Challenges for Sino-Pak Cooperation on Digital Silk Road
Five years after China announced it, the ambitious Digital Silk Road (DSR) project is still struggling to gain traction in Pakistan.
China: Five years after China announced it, the ambitious Digital Silk Road (DSR) project is still struggling to gain traction in Pakistan.
During the Belt and Road Initiative (BRI) international cooperation summit forum in 2017, Chinese President Xi Jinping proposed expanding cooperation with Pakistan in a wide range of areas including the digital economy, artificial intelligence, nanotechnology, and quantum computing.
One of the first takeaways for Pakistan was the construction of a cross-border fibre optic cable that would connect to a submarine cable in the Arabian Sea to provide service to BRI countries and Europe.
Pakistan sees this as a strategic move to avoid telecommunications infrastructure involving Indian companies.
Building a quick and secure route for internet traffic to Europe via a dedicated line managed by the Chinese is critical for China.
DSR also promises assistance to Chinese technology exporters who are currently facing pressure from governments around the world in the form of sanctions or exclusion from network construction projects.
As a result, the project represents a business opportunity for many well-known Chinese technology firms, which will gain guaranteed access to build telecommunications networks in BRI participant countries.
Nonetheless, with all the hype surrounding DSR, several roadblocks in Pakistan's economy and digital society are bound to prevent the country's early implementation of DSR's components.
Impediments include Pakistan's digital economy's low base, a lack of digital talent, and a lack of matching economic activities.
Furthermore, there is a significant gap in Pakistan's digital progress in terms of gender, region, urban and rural areas, cultural barriers, and terrorism, among other factors.
Against the DSR dreams sold to Pakistan, some hard facts show that the plan is unrealistic, if not impossible.
Pakistan's economic base is relatively low, with an overall GDP of $280 billion and a per capita GDP of less than $1,400 (World Bank: 2021).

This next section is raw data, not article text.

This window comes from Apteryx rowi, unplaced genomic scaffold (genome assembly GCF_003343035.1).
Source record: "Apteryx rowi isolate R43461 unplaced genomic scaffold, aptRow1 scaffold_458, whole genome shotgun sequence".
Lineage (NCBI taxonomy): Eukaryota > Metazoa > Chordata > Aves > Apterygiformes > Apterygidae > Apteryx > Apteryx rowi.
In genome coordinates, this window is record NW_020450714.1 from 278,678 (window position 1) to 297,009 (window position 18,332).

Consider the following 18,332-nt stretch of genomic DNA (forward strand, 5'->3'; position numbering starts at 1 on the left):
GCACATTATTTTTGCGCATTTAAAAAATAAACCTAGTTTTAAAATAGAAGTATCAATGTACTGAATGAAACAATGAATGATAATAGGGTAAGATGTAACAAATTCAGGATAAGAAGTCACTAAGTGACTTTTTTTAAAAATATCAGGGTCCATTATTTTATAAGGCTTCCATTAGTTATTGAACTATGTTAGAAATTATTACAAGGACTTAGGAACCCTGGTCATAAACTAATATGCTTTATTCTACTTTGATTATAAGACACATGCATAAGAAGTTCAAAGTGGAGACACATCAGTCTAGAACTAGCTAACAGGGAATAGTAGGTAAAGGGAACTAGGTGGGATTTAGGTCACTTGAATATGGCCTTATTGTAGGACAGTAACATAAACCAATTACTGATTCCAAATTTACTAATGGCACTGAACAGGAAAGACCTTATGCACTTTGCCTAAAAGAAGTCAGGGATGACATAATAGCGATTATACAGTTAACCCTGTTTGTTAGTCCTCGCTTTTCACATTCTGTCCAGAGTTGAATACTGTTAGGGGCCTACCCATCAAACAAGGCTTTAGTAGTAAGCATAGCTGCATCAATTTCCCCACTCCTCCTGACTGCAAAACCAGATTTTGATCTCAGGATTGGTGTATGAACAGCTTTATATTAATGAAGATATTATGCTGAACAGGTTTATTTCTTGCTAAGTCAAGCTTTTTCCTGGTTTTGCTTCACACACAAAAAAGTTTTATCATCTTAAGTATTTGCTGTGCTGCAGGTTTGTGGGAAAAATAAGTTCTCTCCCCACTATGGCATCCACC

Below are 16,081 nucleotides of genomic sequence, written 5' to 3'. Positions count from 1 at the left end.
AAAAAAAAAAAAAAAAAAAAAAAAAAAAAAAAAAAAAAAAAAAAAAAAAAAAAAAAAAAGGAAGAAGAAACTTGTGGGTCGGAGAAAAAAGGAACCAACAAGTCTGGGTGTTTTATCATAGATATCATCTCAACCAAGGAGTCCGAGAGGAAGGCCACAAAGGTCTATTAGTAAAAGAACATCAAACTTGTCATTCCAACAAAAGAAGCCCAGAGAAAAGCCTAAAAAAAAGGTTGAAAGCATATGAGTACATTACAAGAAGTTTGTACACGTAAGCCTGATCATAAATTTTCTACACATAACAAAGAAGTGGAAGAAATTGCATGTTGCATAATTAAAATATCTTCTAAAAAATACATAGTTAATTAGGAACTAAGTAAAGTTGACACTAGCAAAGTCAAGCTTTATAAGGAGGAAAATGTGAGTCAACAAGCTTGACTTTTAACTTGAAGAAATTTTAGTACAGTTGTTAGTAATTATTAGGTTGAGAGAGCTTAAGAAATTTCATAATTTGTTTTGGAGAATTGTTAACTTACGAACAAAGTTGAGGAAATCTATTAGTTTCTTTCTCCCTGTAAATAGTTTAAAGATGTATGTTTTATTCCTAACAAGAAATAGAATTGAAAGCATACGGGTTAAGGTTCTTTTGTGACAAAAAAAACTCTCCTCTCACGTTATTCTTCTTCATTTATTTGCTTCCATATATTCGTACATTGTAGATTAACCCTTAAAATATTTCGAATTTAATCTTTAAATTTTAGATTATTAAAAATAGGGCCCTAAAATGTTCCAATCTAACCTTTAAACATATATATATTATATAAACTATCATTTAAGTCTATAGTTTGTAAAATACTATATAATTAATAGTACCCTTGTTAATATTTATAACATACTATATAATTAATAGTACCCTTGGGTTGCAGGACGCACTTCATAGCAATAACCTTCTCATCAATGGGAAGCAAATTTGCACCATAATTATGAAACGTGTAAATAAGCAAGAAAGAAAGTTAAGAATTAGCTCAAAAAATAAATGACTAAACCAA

Furthermore, in terms of economic development, digital infrastructure, internet penetration, and the size of online commerce, Pakistan differs significantly from China.
The digital gender gap in Pakistani society is especially noticeable. It is primarily due to low female literacy, insufficient ICT skills, and low affordability.
Pakistan had more than 100 million mobile broadband subscribers in 2021, with only 21 million females.
Households do not approve of female internet use for a variety of reasons, including perceived safety and security, making female participation in digital activities quite limited.
There are approximately 46 million social media users in the country, with male Facebook users outnumbering females by five times, indicating a 70% gender gap.
Females also lag behind in terms of financial inclusion. According to data from the State Bank of Pakistan (SBP), only 29% of adult women have a bank account, while 25% own a cell phone.
Only 18% of women have a corresponding digital bank account, with a 64% gender gap in digital finance.
official efforts to advance the digital economy, cash remains the primary mode of payment in Pakistan, dominating economic activity and perceived as safe by virtually all retailers and suppliers.
The majority of wages and salaries are still paid in cash, posing significant challenges to growing the digital economy.
The current lack of digital talent is expected to further impede Pakistan's digital growth, and cooperation with China offers no immediate solution.
The problem can only be solved by large-scale professional training, which would take years. Cyber attacks on various institutions and citizens alike are common, revealing Pakistan's IT system robustness.
In recent years, there have been reports of government websites being hacked and sensitive data being stolen by foreign actors.
Recently, Pakistan has placed a strong emphasis on the use of digital technology to promote health, education, and economic development.
However, the transition from physical to digital processes would necessitate long-term investments and active interventions from various institutions.
Relying on Chinese aid as a short-term solution will only delay the process.
, there are fears that China will use DSR to impose its model of technology-enabled authoritarianism on its unequal BRI partners.
Only the little Iron brother can hope to be an exception in this! islamkhabar.